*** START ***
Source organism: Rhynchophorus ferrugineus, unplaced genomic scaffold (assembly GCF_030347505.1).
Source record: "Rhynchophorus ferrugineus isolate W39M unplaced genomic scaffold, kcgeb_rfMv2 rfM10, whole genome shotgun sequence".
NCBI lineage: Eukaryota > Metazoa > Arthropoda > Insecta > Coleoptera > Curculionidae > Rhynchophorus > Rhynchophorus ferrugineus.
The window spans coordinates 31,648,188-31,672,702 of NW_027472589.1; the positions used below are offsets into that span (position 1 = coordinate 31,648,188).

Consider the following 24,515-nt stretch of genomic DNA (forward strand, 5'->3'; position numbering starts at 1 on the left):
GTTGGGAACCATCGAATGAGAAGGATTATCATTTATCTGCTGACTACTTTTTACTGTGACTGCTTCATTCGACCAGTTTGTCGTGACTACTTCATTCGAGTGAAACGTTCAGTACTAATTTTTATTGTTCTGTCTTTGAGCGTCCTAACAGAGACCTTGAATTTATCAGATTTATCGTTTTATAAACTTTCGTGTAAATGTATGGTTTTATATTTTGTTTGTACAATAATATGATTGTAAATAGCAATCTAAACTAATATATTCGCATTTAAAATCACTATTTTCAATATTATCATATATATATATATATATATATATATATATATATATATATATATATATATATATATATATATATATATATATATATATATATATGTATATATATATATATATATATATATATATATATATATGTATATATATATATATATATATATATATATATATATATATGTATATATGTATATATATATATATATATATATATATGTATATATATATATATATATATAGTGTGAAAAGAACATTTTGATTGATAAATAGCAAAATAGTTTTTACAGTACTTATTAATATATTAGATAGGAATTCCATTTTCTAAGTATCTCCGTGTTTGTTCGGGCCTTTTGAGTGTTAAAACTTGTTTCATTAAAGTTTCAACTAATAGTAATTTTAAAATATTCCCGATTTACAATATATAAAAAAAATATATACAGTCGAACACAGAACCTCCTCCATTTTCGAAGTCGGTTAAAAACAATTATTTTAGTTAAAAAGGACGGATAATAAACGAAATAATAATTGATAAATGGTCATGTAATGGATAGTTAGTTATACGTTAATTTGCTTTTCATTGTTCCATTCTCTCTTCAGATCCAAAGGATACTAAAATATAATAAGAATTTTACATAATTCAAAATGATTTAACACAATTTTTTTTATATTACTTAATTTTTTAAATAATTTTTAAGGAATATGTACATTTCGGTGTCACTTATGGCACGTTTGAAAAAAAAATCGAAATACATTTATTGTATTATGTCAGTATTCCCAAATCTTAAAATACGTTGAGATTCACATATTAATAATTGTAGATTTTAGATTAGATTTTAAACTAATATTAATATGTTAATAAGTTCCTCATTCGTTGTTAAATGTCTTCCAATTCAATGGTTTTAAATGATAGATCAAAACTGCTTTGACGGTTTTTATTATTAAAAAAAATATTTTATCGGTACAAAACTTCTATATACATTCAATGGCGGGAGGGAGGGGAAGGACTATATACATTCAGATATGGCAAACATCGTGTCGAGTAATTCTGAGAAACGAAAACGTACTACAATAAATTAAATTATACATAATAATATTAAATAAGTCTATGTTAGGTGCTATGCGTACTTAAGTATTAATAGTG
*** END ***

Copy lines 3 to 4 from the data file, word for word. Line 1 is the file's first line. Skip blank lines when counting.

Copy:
NCBI lineage: Eukaryota > Metazoa > Arthropoda > Insecta > Coleoptera > Curculionidae > Rhynchophorus > Rhynchophorus ferrugineus.
The window spans coordinates 31,648,188-31,672,702 of NW_027472589.1; the positions used below are offsets into that span (position 1 = coordinate 31,648,188).